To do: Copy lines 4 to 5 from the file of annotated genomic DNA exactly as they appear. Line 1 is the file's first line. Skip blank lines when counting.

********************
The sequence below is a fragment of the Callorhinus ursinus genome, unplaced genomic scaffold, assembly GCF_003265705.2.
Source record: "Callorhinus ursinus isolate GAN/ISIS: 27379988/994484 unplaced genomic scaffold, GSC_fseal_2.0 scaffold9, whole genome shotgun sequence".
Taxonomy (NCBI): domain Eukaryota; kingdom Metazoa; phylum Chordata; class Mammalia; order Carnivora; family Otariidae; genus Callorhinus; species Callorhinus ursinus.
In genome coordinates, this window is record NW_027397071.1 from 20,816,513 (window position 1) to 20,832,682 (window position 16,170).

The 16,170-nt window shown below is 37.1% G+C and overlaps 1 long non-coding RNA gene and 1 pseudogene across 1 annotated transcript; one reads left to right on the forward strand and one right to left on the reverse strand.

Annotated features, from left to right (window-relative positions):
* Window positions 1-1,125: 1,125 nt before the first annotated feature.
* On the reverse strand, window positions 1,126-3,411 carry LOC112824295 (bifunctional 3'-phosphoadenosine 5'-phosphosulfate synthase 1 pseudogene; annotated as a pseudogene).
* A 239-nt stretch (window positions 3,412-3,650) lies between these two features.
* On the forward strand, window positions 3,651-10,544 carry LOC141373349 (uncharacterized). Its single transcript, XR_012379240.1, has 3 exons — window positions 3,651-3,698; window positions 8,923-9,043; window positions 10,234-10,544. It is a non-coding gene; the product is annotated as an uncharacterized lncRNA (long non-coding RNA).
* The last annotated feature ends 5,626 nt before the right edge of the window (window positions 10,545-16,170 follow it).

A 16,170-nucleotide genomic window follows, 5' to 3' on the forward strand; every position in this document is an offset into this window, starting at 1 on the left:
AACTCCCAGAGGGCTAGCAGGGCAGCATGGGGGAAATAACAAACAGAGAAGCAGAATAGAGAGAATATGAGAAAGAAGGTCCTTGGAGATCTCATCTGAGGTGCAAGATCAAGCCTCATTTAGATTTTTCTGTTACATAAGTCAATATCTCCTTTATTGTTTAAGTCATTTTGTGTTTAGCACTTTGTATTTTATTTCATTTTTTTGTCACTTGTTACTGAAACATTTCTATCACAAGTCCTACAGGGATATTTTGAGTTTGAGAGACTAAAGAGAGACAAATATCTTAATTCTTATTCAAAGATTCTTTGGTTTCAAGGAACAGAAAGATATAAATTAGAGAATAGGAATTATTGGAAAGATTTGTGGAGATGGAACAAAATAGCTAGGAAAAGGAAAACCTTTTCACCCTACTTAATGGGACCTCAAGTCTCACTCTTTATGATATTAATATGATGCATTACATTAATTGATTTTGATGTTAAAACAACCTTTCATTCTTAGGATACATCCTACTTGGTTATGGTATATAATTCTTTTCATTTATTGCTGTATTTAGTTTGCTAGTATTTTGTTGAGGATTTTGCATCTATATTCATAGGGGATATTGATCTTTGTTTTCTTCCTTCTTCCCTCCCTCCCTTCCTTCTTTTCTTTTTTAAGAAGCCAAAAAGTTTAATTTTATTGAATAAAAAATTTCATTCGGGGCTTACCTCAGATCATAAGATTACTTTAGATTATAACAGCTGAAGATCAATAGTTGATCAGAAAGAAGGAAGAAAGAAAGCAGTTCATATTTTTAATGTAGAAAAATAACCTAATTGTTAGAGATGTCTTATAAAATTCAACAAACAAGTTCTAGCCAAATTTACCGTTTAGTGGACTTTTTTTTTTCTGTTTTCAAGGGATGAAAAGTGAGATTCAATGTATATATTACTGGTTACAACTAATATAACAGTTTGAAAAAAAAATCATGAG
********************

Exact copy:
In genome coordinates, this window is record NW_027397071.1 from 20,816,513 (window position 1) to 20,832,682 (window position 16,170).

The 16,170-nt window shown below is 37.1% G+C and overlaps 1 long non-coding RNA gene and 1 pseudogene across 1 annotated transcript; one reads left to right on the forward strand and one right to left on the reverse strand.